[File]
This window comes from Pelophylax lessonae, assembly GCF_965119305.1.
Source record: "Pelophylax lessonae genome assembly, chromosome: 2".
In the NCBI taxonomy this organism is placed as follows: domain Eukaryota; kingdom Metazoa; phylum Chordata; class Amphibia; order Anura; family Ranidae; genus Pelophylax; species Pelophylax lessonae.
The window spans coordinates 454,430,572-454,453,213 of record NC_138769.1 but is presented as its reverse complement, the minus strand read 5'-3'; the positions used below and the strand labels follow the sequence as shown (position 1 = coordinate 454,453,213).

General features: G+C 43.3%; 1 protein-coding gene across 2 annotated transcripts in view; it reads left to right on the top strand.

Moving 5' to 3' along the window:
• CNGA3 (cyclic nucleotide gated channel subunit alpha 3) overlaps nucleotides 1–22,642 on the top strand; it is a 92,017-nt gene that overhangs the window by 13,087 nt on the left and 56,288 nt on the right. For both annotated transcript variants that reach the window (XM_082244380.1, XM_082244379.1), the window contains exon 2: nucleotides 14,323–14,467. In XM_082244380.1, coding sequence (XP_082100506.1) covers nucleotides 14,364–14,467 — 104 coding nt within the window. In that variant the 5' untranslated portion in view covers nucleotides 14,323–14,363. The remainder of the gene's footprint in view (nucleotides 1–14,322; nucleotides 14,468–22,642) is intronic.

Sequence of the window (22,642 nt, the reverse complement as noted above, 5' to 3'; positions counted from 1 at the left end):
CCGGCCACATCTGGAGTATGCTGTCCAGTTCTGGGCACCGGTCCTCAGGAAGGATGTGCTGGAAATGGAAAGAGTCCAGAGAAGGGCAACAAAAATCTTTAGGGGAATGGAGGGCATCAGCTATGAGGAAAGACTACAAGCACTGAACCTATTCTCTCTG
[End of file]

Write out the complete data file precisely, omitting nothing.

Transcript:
This window comes from Pelophylax lessonae, assembly GCF_965119305.1.
Source record: "Pelophylax lessonae genome assembly, chromosome: 2".
In the NCBI taxonomy this organism is placed as follows: domain Eukaryota; kingdom Metazoa; phylum Chordata; class Amphibia; order Anura; family Ranidae; genus Pelophylax; species Pelophylax lessonae.
The window spans coordinates 454,430,572-454,453,213 of record NC_138769.1 but is presented as its reverse complement, the minus strand read 5'-3'; the positions used below and the strand labels follow the sequence as shown (position 1 = coordinate 454,453,213).

General features: G+C 43.3%; 1 protein-coding gene across 2 annotated transcripts in view; it reads left to right on the top strand.

Moving 5' to 3' along the window:
• CNGA3 (cyclic nucleotide gated channel subunit alpha 3) overlaps nucleotides 1–22,642 on the top strand; it is a 92,017-nt gene that overhangs the window by 13,087 nt on the left and 56,288 nt on the right. For both annotated transcript variants that reach the window (XM_082244380.1, XM_082244379.1), the window contains exon 2: nucleotides 14,323–14,467. In XM_082244380.1, coding sequence (XP_082100506.1) covers nucleotides 14,364–14,467 — 104 coding nt within the window. In that variant the 5' untranslated portion in view covers nucleotides 14,323–14,363. The remainder of the gene's footprint in view (nucleotides 1–14,322; nucleotides 14,468–22,642) is intronic.

Sequence of the window (22,642 nt, the reverse complement as noted above, 5' to 3'; positions counted from 1 at the left end):
CCGGCCACATCTGGAGTATGCTGTCCAGTTCTGGGCACCGGTCCTCAGGAAGGATGTGCTGGAAATGGAAAGAGTCCAGAGAAGGGCAACAAAAATCTTTAGGGGAATGGAGGGCATCAGCTATGAGGAAAGACTACAAGCACTGAACCTATTCTCTCTG